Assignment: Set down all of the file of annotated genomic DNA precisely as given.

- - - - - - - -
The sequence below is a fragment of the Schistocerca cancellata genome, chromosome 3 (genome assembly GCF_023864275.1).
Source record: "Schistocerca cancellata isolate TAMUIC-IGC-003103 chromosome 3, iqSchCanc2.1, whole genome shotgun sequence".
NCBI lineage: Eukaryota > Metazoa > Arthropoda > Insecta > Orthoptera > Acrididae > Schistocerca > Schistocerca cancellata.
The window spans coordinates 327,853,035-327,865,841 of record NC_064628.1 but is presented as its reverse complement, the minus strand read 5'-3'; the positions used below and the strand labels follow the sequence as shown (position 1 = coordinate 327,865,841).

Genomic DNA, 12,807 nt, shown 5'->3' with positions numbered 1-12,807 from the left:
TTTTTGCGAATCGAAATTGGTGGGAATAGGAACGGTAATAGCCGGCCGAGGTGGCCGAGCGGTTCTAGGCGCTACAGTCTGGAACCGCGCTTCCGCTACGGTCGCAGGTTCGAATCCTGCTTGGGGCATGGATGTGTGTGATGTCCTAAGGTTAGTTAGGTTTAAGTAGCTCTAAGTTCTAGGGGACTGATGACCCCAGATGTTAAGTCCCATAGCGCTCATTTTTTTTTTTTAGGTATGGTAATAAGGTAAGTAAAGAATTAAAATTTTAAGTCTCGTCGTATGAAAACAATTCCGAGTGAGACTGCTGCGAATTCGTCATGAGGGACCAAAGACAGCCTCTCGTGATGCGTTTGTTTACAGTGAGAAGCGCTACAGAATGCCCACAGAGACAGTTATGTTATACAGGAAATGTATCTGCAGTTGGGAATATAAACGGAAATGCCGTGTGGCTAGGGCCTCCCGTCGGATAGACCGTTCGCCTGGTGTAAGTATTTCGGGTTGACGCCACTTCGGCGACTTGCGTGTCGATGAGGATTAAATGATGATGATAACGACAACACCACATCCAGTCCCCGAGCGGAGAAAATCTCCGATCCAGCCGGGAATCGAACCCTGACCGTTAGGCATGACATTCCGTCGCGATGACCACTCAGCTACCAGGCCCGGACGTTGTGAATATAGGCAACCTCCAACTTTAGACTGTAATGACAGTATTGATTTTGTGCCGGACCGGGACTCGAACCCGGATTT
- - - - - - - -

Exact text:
The sequence below is a fragment of the Schistocerca cancellata genome, chromosome 3 (genome assembly GCF_023864275.1).
Source record: "Schistocerca cancellata isolate TAMUIC-IGC-003103 chromosome 3, iqSchCanc2.1, whole genome shotgun sequence".
NCBI lineage: Eukaryota > Metazoa > Arthropoda > Insecta > Orthoptera > Acrididae > Schistocerca > Schistocerca cancellata.
The window spans coordinates 327,853,035-327,865,841 of record NC_064628.1 but is presented as its reverse complement, the minus strand read 5'-3'; the positions used below and the strand labels follow the sequence as shown (position 1 = coordinate 327,865,841).

Genomic DNA, 12,807 nt, shown 5'->3' with positions numbered 1-12,807 from the left:
TTTTTGCGAATCGAAATTGGTGGGAATAGGAACGGTAATAGCCGGCCGAGGTGGCCGAGCGGTTCTAGGCGCTACAGTCTGGAACCGCGCTTCCGCTACGGTCGCAGGTTCGAATCCTGCTTGGGGCATGGATGTGTGTGATGTCCTAAGGTTAGTTAGGTTTAAGTAGCTCTAAGTTCTAGGGGACTGATGACCCCAGATGTTAAGTCCCATAGCGCTCATTTTTTTTTTTTAGGTATGGTAATAAGGTAAGTAAAGAATTAAAATTTTAAGTCTCGTCGTATGAAAACAATTCCGAGTGAGACTGCTGCGAATTCGTCATGAGGGACCAAAGACAGCCTCTCGTGATGCGTTTGTTTACAGTGAGAAGCGCTACAGAATGCCCACAGAGACAGTTATGTTATACAGGAAATGTATCTGCAGTTGGGAATATAAACGGAAATGCCGTGTGGCTAGGGCCTCCCGTCGGATAGACCGTTCGCCTGGTGTAAGTATTTCGGGTTGACGCCACTTCGGCGACTTGCGTGTCGATGAGGATTAAATGATGATGATAACGACAACACCACATCCAGTCCCCGAGCGGAGAAAATCTCCGATCCAGCCGGGAATCGAACCCTGACCGTTAGGCATGACATTCCGTCGCGATGACCACTCAGCTACCAGGCCCGGACGTTGTGAATATAGGCAACCTCCAACTTTAGACTGTAATGACAGTATTGATTTTGTGCCGGACCGGGACTCGAACCCGGATTT